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It's possible select which plugin load by page or post, because i have 35 plugins and many of these no necessary in many pages or posts and only for some pages, how can do this?

I've tested beta plugin for this but it doesn't work right and I want to know if exists code in wordpress to deactivate plugin in some pages or posts that I can use to create my plugin.

  • 1
    Plugin Organizer is is a well-supported plugin that enables the selective loading of other plugins based on URL. It works great on my site. – lflier Feb 20 '15 at 18:40
5

It´s possible select which plugin load by page or post [...]?

Short answer: Not with a plugin (nor with code in a theme).

Normally, in WordPress, you use conditional tags to undestand in which post or page you are, e.g. you can use is_page('my-page') or is_post(12) and so on.

The problem is these conditional tags are available after the query for the current url is parsed, and when that happen all the plugins and the theme are already loaded, so there is no chance (a time-machine API is not available in WordPress, at the moment).

Even if you directly look at request url (instead of at query via conditional tags) there is no way to be sure your plugin runs before the plugins it is intended to disable.

The only possible solution is to use a MU plugin, that looks into request url and selectively disable plugins. That is possible because MU plugins are loaded before regular plugins.

To do that you can filter 'option_active_plugins'. An changing the result of get_option(), as explained in this @toscho answer.

So, create a MU plugin and in it put something like (code is just example):

<?php
add_filter( 'option_active_plugins', 'enable_plugins_selectively' );

function enable_plugins_selectively( $plugins ) {
  $current_page = add_query_arg( array() );

  switch ($current_page) {
      case '/' : // enable specific plugins for home page
        $plugins = array(
          'plugin_dir/plugin_file.php',
          'third_plugin_dir/third_plugin_file.php',
        );
        break;

      case '/a-page/' : // enable specific plugins for this page
        $plugins = array(
          'plugin_dir/plugin_file.php',
          'third_plugin_dir/third_plugin_file.php',
        );
        break;

      case '/2013/09/hello-world/' : // disable specific plugin for this post
        if (array_key_exists('plugin_dir/plugin_file.php', $plugins) ) {
           unset( $plugins[ array_search('plugin_dir/plugin_file.php', $plugins) ] );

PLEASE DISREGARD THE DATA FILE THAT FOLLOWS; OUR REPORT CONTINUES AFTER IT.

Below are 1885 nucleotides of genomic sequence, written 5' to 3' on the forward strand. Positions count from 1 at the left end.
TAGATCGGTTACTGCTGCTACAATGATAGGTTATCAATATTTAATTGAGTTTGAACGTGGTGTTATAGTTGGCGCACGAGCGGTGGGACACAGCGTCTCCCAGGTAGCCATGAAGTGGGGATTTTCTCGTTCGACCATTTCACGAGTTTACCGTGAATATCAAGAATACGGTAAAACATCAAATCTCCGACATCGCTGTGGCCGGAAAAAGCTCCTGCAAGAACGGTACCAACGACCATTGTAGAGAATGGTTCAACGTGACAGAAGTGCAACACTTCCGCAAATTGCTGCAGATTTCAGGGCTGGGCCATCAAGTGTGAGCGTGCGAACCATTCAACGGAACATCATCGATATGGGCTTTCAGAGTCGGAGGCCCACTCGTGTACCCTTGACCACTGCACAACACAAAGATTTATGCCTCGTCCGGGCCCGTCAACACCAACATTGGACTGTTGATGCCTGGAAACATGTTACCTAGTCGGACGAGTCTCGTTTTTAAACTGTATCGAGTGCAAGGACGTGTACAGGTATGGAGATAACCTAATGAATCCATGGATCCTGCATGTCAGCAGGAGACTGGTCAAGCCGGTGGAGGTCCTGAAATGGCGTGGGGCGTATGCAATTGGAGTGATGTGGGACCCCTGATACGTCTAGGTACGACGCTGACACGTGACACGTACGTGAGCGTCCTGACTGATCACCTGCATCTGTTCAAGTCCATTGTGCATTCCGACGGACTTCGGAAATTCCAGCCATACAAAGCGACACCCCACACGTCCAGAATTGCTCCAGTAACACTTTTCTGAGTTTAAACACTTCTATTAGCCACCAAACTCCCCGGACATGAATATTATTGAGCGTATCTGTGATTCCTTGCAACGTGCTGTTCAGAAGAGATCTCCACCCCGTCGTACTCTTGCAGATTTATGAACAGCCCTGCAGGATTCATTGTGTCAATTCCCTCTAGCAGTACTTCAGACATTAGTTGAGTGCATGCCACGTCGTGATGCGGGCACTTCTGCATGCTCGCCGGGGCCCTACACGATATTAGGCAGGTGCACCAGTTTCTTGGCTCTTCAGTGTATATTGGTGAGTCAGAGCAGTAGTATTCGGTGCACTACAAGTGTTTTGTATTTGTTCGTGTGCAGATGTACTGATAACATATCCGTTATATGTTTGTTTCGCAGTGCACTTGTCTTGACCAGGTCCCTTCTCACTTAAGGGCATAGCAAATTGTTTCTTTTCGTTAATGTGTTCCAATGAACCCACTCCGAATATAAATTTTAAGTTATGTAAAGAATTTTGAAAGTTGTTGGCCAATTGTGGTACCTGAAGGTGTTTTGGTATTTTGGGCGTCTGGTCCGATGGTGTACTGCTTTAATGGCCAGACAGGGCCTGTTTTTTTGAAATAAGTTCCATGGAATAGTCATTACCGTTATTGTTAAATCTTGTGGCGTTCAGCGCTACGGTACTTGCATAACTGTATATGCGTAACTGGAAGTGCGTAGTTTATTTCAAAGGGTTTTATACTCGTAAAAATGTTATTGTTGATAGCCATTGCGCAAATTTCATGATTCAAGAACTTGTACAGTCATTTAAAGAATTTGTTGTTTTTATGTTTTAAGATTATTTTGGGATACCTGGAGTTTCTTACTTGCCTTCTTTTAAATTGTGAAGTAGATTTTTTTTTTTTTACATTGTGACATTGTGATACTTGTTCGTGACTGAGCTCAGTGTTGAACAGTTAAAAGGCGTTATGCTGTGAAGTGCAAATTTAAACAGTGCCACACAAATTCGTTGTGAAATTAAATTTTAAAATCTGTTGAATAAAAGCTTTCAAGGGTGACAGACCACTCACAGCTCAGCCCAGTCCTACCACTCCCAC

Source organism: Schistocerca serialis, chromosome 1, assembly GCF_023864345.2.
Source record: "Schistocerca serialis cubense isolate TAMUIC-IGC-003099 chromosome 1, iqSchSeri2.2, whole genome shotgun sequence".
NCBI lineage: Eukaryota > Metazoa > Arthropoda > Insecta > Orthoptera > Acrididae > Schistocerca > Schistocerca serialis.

}
        break;
  }
  return $plugins;
}

Even if you can use regular expressions to check some urls, you should ask yourself if it worth the trouble: all these hardcoded urls are a pain to maintain.

Understanding the problem

Instead of making assumption that a plugin slow down page loading, best thing to do is to make some test, and effectively see the performance impact. There are genericc PHP tools for the scope and even WordPress plugins, like Query Monitor or Laps.

A different approach

Normally plugins do their work using hooks: by calling a series of add_action / add_filter to attach some behaviour to hooks.

By using specular remove_action / remove_filter you can stop plugins to do some expensive actions when you do not need them. This will not stop the plugin file to be actually required by WordPress, but in the order of 30 plugins that should not be a problem (and with modern versions of PHP the performance impact of that will be very small).

  • These may be hard to maintain but it's a golden solution for special edge cases like mine. I have a commercial plugin to showcase, and the fact that it's made compatible with certain other plugins. But also it's big portal with hundreds of other pages where I don't want xyz plugin to have any trace. Only one 1 demo page per plugin where I demonstrate the connection between 2 different products. – Firsh - LetsWP.io Mar 19 '15 at 12:28
  • What about it.wordpress.org/plugins/plugin-organizer – Revious Sep 22 '16 at 8:32
  • @Revious that plugin uses the first approach I described. It checks the URL to understand which post is shown. Instead of putting pages / posts URL directly in code (like in my proof of concept code), it provides a metabox to store the URLs in database, then read the stored values and enable/disable plugins accordingly. And as I described, it uses a MU plugin to do that, because that's the only possible way. – gmazzap Sep 23 '16 at 14:25
  • Im not shure if (array_key_exists('plugin_dir/plugin_file.php', $plugins) ) is correct (?) when $plugins has int() keys, not associative keys. maybe if(in_array('plugin_dir/plugin_file.php', $plugins)) is the way to go? My $plugins array looks like this: array(33) { [0]=> string(31) "add-admin-css/add-admin-css.php" [1]=> string(45) "admin-menu-post-list/admin-menu-post-list.php" [2]=> and so on... – Jonas Lundman Oct 24 '17 at 23:09
  • I've always found it silly that this is an opt-out situation. Why should it be assumed by default that all resources should be loaded across the website? For example, install Contact Form 7 and use it on one single page (e.g. a contact form) but all the JS/CSS gets loaded on every post and page. How is this considered more ideal? Well, I suppose after years of this, it's too late to change. – MarsAndBack Nov 14 '18 at 23:38

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